The second paradox, ‘autonomous vs. engaged’ is the result of the modern distinction between different areas of life since the Industrial Revolution. Art retreats, and becomes autonomous: l’art pour l’art. Artists redirect their attention to the formal qualities of the artwork, such as coherence, form and composition. This is what we came to call ‘modern art’. At the same time, Marx and neomarxists, among others, take a more social view of art. They recognize the autonomy of art, but only in the context of ulterior social motives: autonomy for the greater good.
International art exhibitions, such as the Venice Biennale and documenta in Kassel show that, in our century, we primarily follow the line of engagement. Artists want a renewed sense of belonging in the world, and designers even focus on making the world a better place. The philosopher Wittgenstein suggested, in proposition 6.421 of his Tractatus Logico-Philosophicus, that ethics and aesthetics are one. It appears that most of us agree with him. What is striking here is that the attitude of artists and designers today is fairly pragmatic. The truth and grand narratives and Hegel’s progressive thinking have disappeared into the background since postmodernism. The artwork can ‘just’ be beautiful. We no longer place large demands of principle on it.
The end of art
In the previous century, one of those demands of principle was “less is more” from the architect Van der Rohe. Adolf Loos pushed the idea even further with “decoration is crime.” A few decades later, Robert Venturi claimed the opposite: “Less is a bore.” Another era begins.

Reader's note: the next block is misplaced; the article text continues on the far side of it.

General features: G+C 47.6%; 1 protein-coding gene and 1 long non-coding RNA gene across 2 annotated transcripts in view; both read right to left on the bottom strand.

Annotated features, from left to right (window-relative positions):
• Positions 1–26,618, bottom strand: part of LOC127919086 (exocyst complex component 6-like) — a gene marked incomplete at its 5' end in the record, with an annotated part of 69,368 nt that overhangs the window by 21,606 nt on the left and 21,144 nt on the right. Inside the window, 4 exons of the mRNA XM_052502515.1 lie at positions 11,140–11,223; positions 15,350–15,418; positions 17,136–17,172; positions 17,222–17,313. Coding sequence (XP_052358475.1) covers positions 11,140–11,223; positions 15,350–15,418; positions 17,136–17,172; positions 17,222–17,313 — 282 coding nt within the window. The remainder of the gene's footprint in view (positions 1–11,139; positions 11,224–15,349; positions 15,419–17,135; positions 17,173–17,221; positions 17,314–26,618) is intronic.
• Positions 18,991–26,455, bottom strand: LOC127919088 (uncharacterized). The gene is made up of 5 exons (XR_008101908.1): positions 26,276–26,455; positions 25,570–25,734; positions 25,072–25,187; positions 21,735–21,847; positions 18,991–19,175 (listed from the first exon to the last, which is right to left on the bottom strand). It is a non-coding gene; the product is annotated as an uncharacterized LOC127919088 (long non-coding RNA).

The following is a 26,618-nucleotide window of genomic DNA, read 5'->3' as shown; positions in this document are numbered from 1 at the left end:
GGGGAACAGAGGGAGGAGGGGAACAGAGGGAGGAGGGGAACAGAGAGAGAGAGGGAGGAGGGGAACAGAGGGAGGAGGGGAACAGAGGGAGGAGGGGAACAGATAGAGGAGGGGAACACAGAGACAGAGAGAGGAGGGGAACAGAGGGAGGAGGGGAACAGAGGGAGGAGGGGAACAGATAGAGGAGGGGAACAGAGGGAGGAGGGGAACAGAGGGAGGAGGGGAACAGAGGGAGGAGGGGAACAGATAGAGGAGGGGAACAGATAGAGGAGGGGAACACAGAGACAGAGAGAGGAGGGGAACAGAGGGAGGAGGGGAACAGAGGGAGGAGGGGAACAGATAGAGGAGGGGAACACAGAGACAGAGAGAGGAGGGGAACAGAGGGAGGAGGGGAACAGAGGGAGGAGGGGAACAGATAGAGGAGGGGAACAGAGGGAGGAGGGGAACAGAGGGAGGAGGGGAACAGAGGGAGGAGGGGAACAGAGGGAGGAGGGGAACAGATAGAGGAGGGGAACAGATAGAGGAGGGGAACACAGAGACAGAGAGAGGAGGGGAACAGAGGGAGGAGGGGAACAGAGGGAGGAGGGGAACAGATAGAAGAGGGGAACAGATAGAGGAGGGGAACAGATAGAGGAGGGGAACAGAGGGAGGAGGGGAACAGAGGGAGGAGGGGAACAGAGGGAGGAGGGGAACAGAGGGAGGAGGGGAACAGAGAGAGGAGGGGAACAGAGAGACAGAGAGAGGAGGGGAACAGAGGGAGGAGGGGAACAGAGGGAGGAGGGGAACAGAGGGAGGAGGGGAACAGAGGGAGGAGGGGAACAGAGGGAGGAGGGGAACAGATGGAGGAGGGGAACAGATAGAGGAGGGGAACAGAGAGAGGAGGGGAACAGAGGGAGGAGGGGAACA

In the period after modernism – postmodernism – everything disappeared. Including history, art and art history. The French philosopher Lyotard announces the end of the grand narrative, and Foucault goes so far as to describe, with a certain satisfaction, the end of mankind.
The conscious consideration of history and art history, and our ability to progress beyond them, is a modern concept based on the progressive thinking of Kant and especially Hegel. This concept lost its meaning after two World Wars. The belief in the grand narrative and ideals disappears. History becomes a grab bag, out of which one can pluck inspiration. ‘Mix and match’, the artist as bricoleur. In the free and applied arts, various styles are recycled and adjusted to the artist’s perspective. High culture becomes less high and today, low culture is considered valuable.
Awareness of art history is disappearing2, but aesthetics have returned. Art can ‘just’ be beautiful again. It primarily just needs to be fun. The autonomy of art has been lifted. Artists and designers are no longer satisfied with focusing on the formal aspects of art and design. Instead, they emphatically claim their role in our lives. ‘Human-centric design’, ‘planet-centric design’, ‘inclusive design’ and ‘positive design’, are the concepts that describe the new position of the (applied) arts. Ethics and aesthetics are one, once again.
Conversely, normal life appropriates the arts. Think, for example, about ‘lifestyle’, ‘boutique’ and ‘fashion’ as the qualitative characteristics that describe hotels. Art as a kind of ‘seasoning’ to make everything tasty and elevate it to new levels. Characteristics like ‘minimalism’ and ‘conceptualism’ are direct references to Minimalist and Conceptual Art movements, which are now widely embraced by the public.
German philosopher Walter Benjamin describes how artwork had its ‘aura’ taken away in the time period of technical reproducibility. Plato introduces the concept of beauty in classical times. It flourishes with Kant and Hegel, and falls apart with Benjamin. “This is not a time to finish anything. This is time for fragments,” argued Marcel Duchamp strongly at the start of the previous century.
Finally, the relationship between content and the medium with which it is communicated has changed. Modernistic media, photography and film are based on the idea that a reality exists that develops independently from the medium, and the medium registers it from an external perspective. In prolific mobile videos, the exact opposite is true. There, the medium itself changes first, and reality changes with it. The primacy of the transforming image is typically postmodern3. Resource-free thinking and designing from content (‘content first’) seem plausible at first glance, but are actually ideas from another time.